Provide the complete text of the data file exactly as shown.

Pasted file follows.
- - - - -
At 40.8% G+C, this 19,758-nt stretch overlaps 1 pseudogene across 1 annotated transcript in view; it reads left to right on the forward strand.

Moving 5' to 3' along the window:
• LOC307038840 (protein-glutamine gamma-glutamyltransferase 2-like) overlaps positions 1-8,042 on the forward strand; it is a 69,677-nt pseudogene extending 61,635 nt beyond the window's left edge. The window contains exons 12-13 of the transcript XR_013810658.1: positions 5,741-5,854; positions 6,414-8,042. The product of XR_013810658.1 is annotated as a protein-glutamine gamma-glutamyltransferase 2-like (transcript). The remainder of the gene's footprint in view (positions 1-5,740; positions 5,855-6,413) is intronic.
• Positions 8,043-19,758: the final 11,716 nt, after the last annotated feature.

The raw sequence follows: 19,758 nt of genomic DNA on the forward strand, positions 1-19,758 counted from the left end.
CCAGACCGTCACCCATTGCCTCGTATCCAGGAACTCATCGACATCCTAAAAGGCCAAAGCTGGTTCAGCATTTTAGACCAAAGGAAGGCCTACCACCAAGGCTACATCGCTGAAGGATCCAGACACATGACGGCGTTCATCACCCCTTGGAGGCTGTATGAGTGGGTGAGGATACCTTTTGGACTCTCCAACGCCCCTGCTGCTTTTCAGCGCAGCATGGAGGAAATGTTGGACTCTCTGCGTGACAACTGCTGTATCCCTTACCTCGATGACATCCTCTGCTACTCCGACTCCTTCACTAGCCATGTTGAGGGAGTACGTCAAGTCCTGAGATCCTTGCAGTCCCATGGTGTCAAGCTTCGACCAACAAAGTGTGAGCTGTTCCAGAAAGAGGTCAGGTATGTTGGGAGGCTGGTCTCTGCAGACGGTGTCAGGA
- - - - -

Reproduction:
At 40.8% G+C, this 19,758-nt stretch overlaps 1 pseudogene across 1 annotated transcript in view; it reads left to right on the forward strand.

Moving 5' to 3' along the window:
• LOC307038840 (protein-glutamine gamma-glutamyltransferase 2-like) overlaps positions 1-8,042 on the forward strand; it is a 69,677-nt pseudogene extending 61,635 nt beyond the window's left edge. The window contains exons 12-13 of the transcript XR_013810658.1: positions 5,741-5,854; positions 6,414-8,042. The product of XR_013810658.1 is annotated as a protein-glutamine gamma-glutamyltransferase 2-like (transcript). The remainder of the gene's footprint in view (positions 1-5,740; positions 5,855-6,413) is intronic.
• Positions 8,043-19,758: the final 11,716 nt, after the last annotated feature.

The raw sequence follows: 19,758 nt of genomic DNA on the forward strand, positions 1-19,758 counted from the left end.
CCAGACCGTCACCCATTGCCTCGTATCCAGGAACTCATCGACATCCTAAAAGGCCAAAGCTGGTTCAGCATTTTAGACCAAAGGAAGGCCTACCACCAAGGCTACATCGCTGAAGGATCCAGACACATGACGGCGTTCATCACCCCTTGGAGGCTGTATGAGTGGGTGAGGATACCTTTTGGACTCTCCAACGCCCCTGCTGCTTTTCAGCGCAGCATGGAGGAAATGTTGGACTCTCTGCGTGACAACTGCTGTATCCCTTACCTCGATGACATCCTCTGCTACTCCGACTCCTTCACTAGCCATGTTGAGGGAGTACGTCAAGTCCTGAGATCCTTGCAGTCCCATGGTGTCAAGCTTCGACCAACAAAGTGTGAGCTGTTCCAGAAAGAGGTCAGGTATGTTGGGAGGCTGGTCTCTGCAGACGGTGTCAGGA